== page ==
GBIC and SFP are transceivers that can be used as optical transmission receiver devices use to connect to motherboards.
This helps interconversion between electrical and optical signals, as every transceiver does.
The only difference is that it is an optical medium device unit.
- GBIC (Gigabit Interface Converter) is an older, larger form factor for transceivers, while SFP (Small Form-factor Pluggable) is a more compact, newer design.
- SFP offers greater port density and flexibility than GBIC due to its smaller size.
- GBIC and SFP support data transmission over various distances and media types, including copper and fiber-optic cables.
GBIC vs SFP
GBIC (Gigabit Interface Converter) is a transceiver that converts electric current to light signals and vice versa, allowing data transmission over fiber optic or copper networking cables. SFP (Small Form-factor Pluggable) is a more compact version of GBIC with the same functionality but a smaller size.
It transmits optical signals after converting them into electrical ones, and the receiver on the other end converts the incoming signals to optical, thereby receiving the data. This connector device has a lot more optical activity and functions.
SFP stands for Small Factor Pluggable. An overall variant of regular transceivers is a major optical medium connector used in the present day by business firms or IT companies to connect and transfer data over a local area network (LAN).
|Parameters of Comparison||GBIC||SFP|
|Size||Bigger in comparison||Smaller compared to most other transceivers at the time|
|Popularity||Was popular during the 1990s||Popular even today despite the other new versions that are in the market|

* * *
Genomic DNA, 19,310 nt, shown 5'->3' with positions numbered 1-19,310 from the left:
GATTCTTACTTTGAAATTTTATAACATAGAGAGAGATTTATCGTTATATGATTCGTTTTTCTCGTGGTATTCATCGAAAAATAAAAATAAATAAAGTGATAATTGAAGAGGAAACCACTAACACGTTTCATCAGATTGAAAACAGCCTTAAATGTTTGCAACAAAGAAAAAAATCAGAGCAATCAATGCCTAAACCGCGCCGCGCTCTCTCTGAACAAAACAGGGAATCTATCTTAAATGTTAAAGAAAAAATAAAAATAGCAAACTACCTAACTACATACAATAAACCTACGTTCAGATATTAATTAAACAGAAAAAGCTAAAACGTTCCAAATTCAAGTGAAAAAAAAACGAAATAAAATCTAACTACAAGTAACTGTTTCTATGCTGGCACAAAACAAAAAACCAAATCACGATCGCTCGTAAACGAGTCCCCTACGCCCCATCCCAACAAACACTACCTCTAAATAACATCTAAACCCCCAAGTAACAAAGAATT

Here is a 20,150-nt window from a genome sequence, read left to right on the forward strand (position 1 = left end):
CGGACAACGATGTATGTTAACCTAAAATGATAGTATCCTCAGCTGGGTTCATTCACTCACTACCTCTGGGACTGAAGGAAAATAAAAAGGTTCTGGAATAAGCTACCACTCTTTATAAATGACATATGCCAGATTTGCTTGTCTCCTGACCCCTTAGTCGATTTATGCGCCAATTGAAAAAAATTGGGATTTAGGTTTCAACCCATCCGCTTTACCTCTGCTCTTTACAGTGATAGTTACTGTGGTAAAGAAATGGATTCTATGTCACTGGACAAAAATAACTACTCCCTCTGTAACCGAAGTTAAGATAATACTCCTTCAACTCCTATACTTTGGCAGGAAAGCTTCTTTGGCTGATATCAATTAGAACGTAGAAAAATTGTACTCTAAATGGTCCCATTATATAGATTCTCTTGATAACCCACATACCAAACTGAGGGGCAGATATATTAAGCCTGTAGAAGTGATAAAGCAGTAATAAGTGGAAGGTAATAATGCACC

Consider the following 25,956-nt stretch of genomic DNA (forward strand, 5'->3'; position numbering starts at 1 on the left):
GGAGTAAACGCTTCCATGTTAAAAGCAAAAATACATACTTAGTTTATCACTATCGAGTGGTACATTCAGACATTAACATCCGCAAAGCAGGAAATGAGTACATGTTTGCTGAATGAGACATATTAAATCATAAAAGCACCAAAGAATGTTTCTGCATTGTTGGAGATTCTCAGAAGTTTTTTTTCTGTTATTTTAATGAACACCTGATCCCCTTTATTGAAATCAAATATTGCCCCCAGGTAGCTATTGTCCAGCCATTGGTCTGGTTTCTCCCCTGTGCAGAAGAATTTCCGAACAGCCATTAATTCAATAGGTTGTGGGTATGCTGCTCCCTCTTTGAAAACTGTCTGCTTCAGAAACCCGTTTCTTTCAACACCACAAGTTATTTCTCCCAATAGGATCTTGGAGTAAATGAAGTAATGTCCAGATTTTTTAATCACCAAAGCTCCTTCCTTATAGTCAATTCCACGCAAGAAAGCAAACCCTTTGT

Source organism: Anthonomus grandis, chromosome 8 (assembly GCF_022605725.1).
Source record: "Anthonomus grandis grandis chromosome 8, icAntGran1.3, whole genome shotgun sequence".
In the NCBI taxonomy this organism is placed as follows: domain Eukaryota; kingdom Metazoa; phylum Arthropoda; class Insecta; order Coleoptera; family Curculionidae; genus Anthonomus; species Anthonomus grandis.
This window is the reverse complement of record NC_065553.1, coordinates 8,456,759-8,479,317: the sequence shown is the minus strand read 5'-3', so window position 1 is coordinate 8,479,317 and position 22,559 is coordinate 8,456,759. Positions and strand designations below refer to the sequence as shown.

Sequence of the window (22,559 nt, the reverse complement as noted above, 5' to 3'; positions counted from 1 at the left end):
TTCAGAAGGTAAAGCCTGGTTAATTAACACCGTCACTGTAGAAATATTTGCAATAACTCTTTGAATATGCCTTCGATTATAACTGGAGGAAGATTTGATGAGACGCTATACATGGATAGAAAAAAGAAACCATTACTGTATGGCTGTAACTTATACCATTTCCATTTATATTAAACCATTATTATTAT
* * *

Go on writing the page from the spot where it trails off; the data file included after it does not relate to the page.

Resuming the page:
|Price Rate||Expensive for the time period of its release||Less pricy|
|Space Usage Efficiency||Lesser due to larger size||More due to smaller size|
|Whether Still in Markets||No||Yes|
What is GBIC?
GBIC stands for Gigabit Interface Converter.
This name has been rightly derived from the functional capacity of the device, that is, a transceiver.
Transceivers are devices that were introduced in the early 20th or late 19th century to aid with the transfer of data that were in a different signal type like electrical or optical.
The optical transceiver GBIC has been around for a long time, helping firms and mostly IT companies with local data transmission.
What is SFP?
SFP stands for Small Factor Pluggable.
The name itself suggests the highly efficient small-sized nature of the transceiver.
This helps connect to the motherboard of a circuit, thereby increasing customer purchase strategy.
Being one of the smallest transceivers, it has gained a lot of popularity in recent times and has not yet gone out of the market sales.
Their major connection purpose to the motherboard and data transmission-receiving functions are required by tech companies having a large transmission every other minute.
Other users who are freelancers or individual IT group owners with a home office might not necessarily purchase it in bulk but rather as a single device.
The greater popularity of the SFP has been quite a competition for the other existing transceiver since the time they were invented.
Main Differences Between GBIC and SFP
- GBIC has lost its market value and has been out of the sale for some time now after the introduction of new versions, but SFP is still in demand despite later versions being released.
- The new version of GBIC is SFP, while the later version of SFP is SFP+.
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Sandeep Bhandari holds a Bachelor of Engineering in Computers from Thapar University (2006). He has 20 years of experience in the technology field. He has a keen interest in various technical fields, including database systems, computer networks, and programming. You can read more about him on his bio page.